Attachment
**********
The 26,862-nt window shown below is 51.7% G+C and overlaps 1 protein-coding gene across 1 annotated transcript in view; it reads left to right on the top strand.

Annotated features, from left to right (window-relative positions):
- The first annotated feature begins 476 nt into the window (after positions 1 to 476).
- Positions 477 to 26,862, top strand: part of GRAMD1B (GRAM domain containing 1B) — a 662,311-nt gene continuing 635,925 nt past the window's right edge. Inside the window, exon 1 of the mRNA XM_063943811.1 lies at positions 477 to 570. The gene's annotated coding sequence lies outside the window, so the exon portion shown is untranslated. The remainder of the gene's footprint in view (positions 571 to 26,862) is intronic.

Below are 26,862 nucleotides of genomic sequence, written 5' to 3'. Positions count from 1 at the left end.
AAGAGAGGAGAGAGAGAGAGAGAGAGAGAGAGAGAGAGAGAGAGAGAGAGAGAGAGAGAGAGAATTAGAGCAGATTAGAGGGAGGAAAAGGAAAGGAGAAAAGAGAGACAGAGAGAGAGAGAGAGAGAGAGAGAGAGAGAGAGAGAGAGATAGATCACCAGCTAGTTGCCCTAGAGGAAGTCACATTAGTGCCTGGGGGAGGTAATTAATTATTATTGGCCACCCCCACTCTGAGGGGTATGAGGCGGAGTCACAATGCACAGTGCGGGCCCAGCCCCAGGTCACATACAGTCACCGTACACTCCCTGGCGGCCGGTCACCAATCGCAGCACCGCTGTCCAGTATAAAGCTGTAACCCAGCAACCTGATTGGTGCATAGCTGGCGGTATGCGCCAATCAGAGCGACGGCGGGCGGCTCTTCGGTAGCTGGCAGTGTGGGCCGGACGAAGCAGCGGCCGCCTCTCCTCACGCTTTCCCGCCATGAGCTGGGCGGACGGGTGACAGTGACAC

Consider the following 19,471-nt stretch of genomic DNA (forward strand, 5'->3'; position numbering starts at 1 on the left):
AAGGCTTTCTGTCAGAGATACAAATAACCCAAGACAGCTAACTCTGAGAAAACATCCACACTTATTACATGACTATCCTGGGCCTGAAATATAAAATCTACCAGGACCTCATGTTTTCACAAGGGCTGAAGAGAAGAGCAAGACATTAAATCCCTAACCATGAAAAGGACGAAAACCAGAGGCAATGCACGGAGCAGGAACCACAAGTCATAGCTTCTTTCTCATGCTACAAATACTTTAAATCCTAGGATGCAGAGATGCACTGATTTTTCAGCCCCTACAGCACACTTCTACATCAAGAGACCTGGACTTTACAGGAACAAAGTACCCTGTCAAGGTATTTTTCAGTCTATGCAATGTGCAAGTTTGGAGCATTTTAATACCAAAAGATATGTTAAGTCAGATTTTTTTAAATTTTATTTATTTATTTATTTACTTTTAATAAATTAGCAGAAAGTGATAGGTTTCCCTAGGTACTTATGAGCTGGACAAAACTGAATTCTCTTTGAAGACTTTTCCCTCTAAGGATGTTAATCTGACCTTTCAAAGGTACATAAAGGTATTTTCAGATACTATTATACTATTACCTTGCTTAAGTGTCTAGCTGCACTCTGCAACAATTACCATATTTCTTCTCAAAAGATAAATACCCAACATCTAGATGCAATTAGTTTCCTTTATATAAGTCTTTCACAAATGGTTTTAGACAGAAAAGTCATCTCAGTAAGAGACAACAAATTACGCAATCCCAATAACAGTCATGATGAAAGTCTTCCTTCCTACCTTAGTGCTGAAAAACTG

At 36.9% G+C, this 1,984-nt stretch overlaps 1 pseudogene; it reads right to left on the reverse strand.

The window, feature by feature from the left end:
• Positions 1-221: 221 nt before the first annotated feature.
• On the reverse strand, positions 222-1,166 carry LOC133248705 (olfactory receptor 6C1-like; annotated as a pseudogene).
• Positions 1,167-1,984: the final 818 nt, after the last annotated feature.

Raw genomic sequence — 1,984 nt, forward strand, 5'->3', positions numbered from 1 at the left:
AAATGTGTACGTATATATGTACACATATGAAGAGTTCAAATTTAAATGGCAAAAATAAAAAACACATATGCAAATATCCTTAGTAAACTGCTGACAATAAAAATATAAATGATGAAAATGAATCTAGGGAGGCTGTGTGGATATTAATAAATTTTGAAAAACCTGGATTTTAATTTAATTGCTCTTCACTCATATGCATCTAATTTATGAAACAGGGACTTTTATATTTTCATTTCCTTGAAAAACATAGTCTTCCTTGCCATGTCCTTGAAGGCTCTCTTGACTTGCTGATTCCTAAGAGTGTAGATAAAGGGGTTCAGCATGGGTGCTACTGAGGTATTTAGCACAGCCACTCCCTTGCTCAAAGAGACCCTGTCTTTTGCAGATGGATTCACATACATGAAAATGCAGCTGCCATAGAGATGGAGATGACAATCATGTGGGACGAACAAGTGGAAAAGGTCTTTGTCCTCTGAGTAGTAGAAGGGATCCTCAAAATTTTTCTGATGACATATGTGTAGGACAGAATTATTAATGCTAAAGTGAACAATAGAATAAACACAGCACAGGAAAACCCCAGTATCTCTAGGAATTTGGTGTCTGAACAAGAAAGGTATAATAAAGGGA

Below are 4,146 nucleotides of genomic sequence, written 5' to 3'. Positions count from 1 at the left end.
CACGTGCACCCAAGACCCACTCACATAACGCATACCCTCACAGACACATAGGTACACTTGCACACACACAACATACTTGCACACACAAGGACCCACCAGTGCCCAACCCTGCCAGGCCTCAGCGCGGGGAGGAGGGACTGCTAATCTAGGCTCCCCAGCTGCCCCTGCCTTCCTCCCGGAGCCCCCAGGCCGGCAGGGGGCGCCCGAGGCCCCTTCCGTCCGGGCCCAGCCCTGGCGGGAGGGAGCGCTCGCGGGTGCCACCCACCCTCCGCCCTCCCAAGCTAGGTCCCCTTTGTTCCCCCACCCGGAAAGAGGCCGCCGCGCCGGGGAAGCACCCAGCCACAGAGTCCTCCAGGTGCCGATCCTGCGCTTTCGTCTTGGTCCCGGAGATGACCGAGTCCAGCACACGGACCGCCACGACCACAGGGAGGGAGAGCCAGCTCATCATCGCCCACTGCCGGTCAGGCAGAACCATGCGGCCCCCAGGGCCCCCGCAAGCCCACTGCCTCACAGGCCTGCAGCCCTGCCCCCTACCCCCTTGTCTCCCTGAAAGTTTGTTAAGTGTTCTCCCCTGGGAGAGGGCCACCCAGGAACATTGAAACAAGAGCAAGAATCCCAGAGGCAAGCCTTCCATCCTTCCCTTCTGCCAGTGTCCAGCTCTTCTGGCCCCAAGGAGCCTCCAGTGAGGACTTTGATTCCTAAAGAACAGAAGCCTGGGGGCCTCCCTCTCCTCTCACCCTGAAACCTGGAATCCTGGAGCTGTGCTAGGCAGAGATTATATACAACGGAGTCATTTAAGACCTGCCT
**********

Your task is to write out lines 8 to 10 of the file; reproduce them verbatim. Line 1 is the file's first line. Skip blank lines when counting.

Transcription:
AAGGCTTTCTGTCAGAGATACAAATAACCCAAGACAGCTAACTCTGAGAAAACATCCACACTTATTACATGACTATCCTGGGCCTGAAATATAAAATCTACCAGGACCTCATGTTTTCACAAGGGCTGAAGAGAAGAGCAAGACATTAAATCCCTAACCATGAAAAGGACGAAAACCAGAGGCAATGCACGGAGCAGGAACCACAAGTCATAGCTTCTTTCTCATGCTACAAATACTTTAAATCCTAGGATGCAGAGATGCACTGATTTTTCAGCCCCTACAGCACACTTCTACATCAAGAGACCTGGACTTTACAGGAACAAAGTACCCTGTCAAGGTATTTTTCAGTCTATGCAATGTGCAAGTTTGGAGCATTTTAATACCAAAAGATATGTTAAGTCAGATTTTTTTAAATTTTATTTATTTATTTATTTACTTTTAATAAATTAGCAGAAAGTGATAGGTTTCCCTAGGTACTTATGAGCTGGACAAAACTGAATTCTCTTTGAAGACTTTTCCCTCTAAGGATGTTAATCTGACCTTTCAAAGGTACATAAAGGTATTTTCAGATACTATTATACTATTACCTTGCTTAAGTGTCTAGCTGCACTCTGCAACAATTACCATATTTCTTCTCAAAAGATAAATACCCAACATCTAGATGCAATTAGTTTCCTTTATATAAGTCTTTCACAAATGGTTTTAGACAGAAAAGTCATCTCAGTAAGAGACAACAAATTACGCAATCCCAATAACAGTCATGATGAAAGTCTTCCTTCCTACCTTAGTGCTGAAAAACTG

At 36.9% G+C, this 1,984-nt stretch overlaps 1 pseudogene; it reads right to left on the reverse strand.

The window, feature by feature from the left end: